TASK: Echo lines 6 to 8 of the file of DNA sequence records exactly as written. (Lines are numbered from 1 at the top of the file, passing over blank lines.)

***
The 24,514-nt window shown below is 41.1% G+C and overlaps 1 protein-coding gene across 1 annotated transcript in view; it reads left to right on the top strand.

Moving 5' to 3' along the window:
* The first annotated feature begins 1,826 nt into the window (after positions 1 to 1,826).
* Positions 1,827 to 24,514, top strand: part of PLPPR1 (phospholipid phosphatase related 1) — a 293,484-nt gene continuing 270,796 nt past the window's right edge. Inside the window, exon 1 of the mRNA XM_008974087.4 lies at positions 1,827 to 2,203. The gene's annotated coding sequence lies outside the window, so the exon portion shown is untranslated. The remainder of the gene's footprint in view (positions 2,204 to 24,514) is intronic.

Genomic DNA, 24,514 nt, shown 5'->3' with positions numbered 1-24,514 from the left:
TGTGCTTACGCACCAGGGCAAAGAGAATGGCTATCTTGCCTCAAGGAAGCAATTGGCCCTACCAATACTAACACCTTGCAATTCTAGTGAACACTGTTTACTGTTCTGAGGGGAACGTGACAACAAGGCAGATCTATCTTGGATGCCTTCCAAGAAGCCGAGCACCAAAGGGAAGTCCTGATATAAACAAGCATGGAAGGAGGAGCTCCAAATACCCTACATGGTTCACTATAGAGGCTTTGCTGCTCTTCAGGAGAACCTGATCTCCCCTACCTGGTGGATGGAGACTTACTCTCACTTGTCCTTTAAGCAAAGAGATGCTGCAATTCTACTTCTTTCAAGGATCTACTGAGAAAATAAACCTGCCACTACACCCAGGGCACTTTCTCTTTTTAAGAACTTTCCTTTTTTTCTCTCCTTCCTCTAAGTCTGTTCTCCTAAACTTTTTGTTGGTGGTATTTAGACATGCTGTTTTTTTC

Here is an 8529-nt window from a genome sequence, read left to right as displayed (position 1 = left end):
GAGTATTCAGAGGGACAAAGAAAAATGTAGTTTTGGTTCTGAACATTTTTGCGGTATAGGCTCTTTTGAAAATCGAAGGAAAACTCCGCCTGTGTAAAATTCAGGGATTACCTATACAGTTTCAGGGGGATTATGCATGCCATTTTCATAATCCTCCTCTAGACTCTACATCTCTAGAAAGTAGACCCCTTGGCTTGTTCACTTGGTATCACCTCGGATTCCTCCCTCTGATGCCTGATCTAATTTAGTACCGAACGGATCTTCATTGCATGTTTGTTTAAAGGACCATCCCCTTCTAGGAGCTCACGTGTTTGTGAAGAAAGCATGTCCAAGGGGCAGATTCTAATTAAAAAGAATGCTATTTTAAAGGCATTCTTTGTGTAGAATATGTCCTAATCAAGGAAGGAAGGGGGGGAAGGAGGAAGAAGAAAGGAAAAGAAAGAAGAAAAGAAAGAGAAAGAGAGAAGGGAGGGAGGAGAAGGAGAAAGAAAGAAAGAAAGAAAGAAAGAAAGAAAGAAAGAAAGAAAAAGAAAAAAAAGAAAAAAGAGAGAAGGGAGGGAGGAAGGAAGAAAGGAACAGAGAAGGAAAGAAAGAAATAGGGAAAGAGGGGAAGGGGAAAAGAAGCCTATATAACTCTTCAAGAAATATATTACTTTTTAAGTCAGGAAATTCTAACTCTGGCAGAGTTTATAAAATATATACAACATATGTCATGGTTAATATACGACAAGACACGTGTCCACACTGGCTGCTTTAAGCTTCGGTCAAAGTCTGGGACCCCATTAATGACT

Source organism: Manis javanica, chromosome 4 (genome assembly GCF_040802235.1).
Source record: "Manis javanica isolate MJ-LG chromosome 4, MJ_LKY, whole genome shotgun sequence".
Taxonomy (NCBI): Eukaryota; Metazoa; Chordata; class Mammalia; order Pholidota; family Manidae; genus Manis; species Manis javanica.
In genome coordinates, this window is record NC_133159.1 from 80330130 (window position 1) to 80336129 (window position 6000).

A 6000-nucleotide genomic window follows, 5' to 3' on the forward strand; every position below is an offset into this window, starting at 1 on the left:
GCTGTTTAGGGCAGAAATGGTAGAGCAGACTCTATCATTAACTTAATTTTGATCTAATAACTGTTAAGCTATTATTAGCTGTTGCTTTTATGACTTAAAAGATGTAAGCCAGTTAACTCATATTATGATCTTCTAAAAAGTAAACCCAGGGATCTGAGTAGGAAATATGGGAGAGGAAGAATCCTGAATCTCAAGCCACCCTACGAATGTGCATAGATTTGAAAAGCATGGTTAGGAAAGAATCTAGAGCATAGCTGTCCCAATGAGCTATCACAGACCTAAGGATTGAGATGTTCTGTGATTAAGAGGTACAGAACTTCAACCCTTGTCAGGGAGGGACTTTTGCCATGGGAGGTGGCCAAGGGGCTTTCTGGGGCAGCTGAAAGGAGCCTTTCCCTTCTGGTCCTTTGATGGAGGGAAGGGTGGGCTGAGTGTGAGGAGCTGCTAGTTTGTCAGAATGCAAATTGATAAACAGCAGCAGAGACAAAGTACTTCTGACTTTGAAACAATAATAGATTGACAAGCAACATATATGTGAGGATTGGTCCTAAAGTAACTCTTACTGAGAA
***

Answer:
TGTGCTTACGCACCAGGGCAAAGAGAATGGCTATCTTGCCTCAAGGAAGCAATTGGCCCTACCAATACTAACACCTTGCAATTCTAGTGAACACTGTTTACTGTTCTGAGGGGAACGTGACAACAAGGCAGATCTATCTTGGATGCCTTCCAAGAAGCCGAGCACCAAAGGGAAGTCCTGATATAAACAAGCATGGAAGGAGGAGCTCCAAATACCCTACATGGTTCACTATAGAGGCTTTGCTGCTCTTCAGGAGAACCTGATCTCCCCTACCTGGTGGATGGAGACTTACTCTCACTTGTCCTTTAAGCAAAGAGATGCTGCAATTCTACTTCTTTCAAGGATCTACTGAGAAAATAAACCTGCCACTACACCCAGGGCACTTTCTCTTTTTAAGAACTTTCCTTTTTTTCTCTCCTTCCTCTAAGTCTGTTCTCCTAAACTTTTTGTTGGTGGTATTTAGACATGCTGTTTTTTTC

Here is an 8529-nt window from a genome sequence, read left to right as displayed (position 1 = left end):
GAGTATTCAGAGGGACAAAGAAAAATGTAGTTTTGGTTCTGAACATTTTTGCGGTATAGGCTCTTTTGAAAATCGAAGGAAAACTCCGCCTGTGTAAAATTCAGGGATTACCTATACAGTTTCAGGGGGATTATGCATGCCATTTTCATAATCCTCCTCTAGACTCTACATCTCTAGAAAGTAGACCCCTTGGCTTGTTCACTTGGTATCACCTCGGATTCCTCCCTCTGATGCCTGATCTAATTTAGTACCGAACGGATCTTCATTGCATGTTTGTTTAAAGGACCATCCCCTTCTAGGAGCTCACGTGTTTGTGAAGAAAGCATGTCCAAGGGGCAGATTCTAATTAAAAAGAATGCTATTTTAAAGGCATTCTTTGTGTAGAATATGTCCTAATCAAGGAAGGAAGGGGGGGAAGGAGGAAGAAGAAAGGAAAAGAAAGAAGAAAAGAAAGAGAAAGAGAGAAGGGAGGGAGGAGAAGGAGAAAGAAAGAAAGAAAGAAAGAAAGAAAGAAAGAAAGAAAGAAAAAGAAAAAAAAGAAAAAAGAGAGAAGGGAGGGAGGAAGGAAGAAAGGAACAGAGAAGGAAAGAAAGAAATAGGGAAAGAGGGGAAGGGGAAAAGAAGCCTATATAACTCTTCAAGAAATATATTACTTTTTAAGTCAGGAAATTCTAACTCTGGCAGAGTTTATAAAATATATACAACATATGTCATGGTTAATATACGACAAGACACGTGTCCACACTGGCTGCTTTAAGCTTCGGTCAAAGTCTGGGACCCCATTAATGACT